Last Song of Wen Jiabao

Source article in Chinese: 温家宝的政治绝唱
By He Qinglian on October 23, 2012

In March next year, Wen Jiabao, the sixth premier of the CPC regime, would retire from his position in the “Two Meetings”. Taking into account that the “Golden Decade” received more criticism than praise both at home and in Chinese communities abroad, Premier Wen finally decided to officially present in this December the “Overall Strategy of Income Distribution Reform”, which has been “studied and discussed” for a whole eight years, and use it as the last song to mark the end of his political career—and to leave behind a legacy that the people would fondly remember.

In their world, our rights do not exist

By He Qinglian on September 28, 2012.

The date for the commencement of the 18th National Party Congress has finally been set, and while the case of Bo Xilai did not end in the way Zhongnanhai would have liked, it is over. Regarding the distribution of power, there are all sorts of rumors flying around. Those rumors include a change in the number of Politburo Standing Committee members, the names of those have been promoted to that position, and those who have been striped of a certain post. Some commentators cheered when they heard that so-and-so have been promoted; and they felt sad to learn that so-and-so have not been promoted.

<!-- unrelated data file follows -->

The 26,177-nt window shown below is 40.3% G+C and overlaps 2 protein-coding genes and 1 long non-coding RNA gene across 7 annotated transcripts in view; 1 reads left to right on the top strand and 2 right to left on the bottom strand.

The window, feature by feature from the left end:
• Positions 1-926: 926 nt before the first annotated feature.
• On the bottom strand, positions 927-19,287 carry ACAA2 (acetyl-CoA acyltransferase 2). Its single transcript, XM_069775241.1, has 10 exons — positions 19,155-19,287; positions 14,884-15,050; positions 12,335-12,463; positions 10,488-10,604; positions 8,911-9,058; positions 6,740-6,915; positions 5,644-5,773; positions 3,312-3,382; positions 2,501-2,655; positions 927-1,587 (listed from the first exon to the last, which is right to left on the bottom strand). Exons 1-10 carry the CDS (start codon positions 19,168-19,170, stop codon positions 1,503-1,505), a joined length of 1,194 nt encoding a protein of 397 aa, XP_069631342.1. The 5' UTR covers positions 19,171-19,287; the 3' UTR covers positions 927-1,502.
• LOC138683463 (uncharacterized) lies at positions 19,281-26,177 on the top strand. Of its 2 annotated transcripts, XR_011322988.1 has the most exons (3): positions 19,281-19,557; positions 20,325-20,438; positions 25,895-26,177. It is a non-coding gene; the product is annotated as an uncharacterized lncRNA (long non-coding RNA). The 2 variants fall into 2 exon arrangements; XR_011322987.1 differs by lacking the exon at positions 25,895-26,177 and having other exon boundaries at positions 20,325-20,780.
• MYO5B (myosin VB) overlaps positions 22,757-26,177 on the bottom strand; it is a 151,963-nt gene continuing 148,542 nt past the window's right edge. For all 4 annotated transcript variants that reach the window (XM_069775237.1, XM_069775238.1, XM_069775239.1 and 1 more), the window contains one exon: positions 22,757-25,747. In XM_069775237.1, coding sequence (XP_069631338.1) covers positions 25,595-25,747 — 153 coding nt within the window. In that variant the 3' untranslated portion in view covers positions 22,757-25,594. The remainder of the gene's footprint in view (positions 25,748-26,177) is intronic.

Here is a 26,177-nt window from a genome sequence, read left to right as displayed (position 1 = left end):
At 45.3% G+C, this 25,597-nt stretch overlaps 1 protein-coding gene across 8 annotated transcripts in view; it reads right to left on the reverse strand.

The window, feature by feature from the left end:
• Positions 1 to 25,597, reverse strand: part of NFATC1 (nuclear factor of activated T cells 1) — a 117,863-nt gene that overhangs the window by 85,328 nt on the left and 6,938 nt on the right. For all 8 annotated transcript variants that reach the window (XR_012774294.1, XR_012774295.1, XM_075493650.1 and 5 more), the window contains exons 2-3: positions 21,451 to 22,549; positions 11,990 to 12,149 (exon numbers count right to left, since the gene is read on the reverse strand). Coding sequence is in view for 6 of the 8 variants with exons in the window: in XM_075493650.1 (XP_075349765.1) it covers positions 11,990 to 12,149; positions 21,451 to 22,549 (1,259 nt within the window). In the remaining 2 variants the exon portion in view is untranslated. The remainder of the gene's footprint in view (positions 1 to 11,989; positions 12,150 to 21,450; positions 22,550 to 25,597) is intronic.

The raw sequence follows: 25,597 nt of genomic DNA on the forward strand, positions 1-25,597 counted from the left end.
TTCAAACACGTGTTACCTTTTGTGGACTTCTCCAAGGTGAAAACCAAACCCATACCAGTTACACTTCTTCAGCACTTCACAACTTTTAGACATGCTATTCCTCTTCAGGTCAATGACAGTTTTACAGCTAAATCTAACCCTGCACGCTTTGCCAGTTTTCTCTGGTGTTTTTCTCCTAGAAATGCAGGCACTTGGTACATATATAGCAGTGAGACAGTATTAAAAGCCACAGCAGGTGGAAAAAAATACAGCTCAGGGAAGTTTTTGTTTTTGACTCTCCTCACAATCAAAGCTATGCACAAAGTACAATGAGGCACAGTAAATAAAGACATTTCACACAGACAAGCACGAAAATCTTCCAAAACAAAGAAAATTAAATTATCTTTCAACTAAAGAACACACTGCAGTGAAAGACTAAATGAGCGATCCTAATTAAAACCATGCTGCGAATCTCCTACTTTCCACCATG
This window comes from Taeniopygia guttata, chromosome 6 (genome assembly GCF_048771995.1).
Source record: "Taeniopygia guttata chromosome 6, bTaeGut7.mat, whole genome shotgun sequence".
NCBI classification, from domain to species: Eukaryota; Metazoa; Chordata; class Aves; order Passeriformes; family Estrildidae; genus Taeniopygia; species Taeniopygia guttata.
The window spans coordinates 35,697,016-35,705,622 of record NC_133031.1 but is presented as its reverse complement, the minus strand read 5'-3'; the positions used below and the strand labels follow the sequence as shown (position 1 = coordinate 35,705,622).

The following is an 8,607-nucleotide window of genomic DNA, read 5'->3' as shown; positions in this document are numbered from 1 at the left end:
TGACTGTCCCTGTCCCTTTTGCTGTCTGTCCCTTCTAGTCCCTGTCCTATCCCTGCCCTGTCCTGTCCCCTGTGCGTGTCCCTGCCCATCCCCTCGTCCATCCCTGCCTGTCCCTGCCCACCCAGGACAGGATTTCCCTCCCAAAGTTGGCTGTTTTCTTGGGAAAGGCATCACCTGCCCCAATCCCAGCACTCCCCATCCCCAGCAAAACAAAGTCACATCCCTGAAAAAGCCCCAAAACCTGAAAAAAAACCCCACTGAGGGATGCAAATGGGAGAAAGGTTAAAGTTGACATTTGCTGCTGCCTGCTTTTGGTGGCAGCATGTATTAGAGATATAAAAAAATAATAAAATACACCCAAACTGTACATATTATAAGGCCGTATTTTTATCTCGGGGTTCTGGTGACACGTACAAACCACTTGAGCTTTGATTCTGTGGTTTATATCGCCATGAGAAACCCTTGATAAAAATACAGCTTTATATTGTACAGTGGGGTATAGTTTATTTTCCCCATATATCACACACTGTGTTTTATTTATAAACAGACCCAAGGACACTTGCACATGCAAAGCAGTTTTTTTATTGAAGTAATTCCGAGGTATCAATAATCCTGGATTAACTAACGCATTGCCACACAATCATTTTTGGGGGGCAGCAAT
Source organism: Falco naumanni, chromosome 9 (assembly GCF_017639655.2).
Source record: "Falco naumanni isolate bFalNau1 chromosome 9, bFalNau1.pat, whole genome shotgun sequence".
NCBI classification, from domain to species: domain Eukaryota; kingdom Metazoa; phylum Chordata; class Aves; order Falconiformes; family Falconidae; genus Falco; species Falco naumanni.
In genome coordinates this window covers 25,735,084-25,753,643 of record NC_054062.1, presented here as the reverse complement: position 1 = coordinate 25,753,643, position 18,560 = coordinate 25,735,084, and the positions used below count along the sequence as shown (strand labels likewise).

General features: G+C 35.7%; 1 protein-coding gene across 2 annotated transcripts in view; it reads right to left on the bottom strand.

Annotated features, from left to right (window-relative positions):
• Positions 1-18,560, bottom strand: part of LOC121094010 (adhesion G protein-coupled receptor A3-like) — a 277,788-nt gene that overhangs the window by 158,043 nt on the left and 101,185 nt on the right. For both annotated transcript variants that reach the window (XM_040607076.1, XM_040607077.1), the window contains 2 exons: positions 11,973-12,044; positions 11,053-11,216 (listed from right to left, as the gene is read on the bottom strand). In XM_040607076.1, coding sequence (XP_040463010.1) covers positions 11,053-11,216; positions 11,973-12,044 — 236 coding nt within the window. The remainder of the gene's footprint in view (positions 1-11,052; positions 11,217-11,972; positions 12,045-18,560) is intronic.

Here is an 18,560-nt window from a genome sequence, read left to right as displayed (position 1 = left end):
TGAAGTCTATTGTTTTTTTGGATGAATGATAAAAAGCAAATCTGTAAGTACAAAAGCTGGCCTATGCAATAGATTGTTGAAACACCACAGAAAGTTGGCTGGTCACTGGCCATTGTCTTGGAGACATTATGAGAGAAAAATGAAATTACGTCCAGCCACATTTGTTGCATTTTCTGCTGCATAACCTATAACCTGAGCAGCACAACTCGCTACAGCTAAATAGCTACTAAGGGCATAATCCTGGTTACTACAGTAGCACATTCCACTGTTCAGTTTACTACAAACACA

At first glance, these reactions were somewhat funny: the CPC ruling clique is just determining the pecking order among themselves, what has that to do with the commentators? And then it is sad because it is understandable that the Chinese people are so interested in these. As a people, the Chinese have no rights to take part in politics. While those living abroad could guess who would take what position, people inside China aren't allowed to do so. And as the Chinese government has made bottom-up revolution almost completely impossible, those who have such wishes would sooner or later be charged with “subversion of state power”, locked up and subjected to the punishment of proletariat dictatorship, which targets enemies of the state could sometimes be inhuman. Hence, without any other things they could do, people inside China could only pin their hopes on a top-down reform.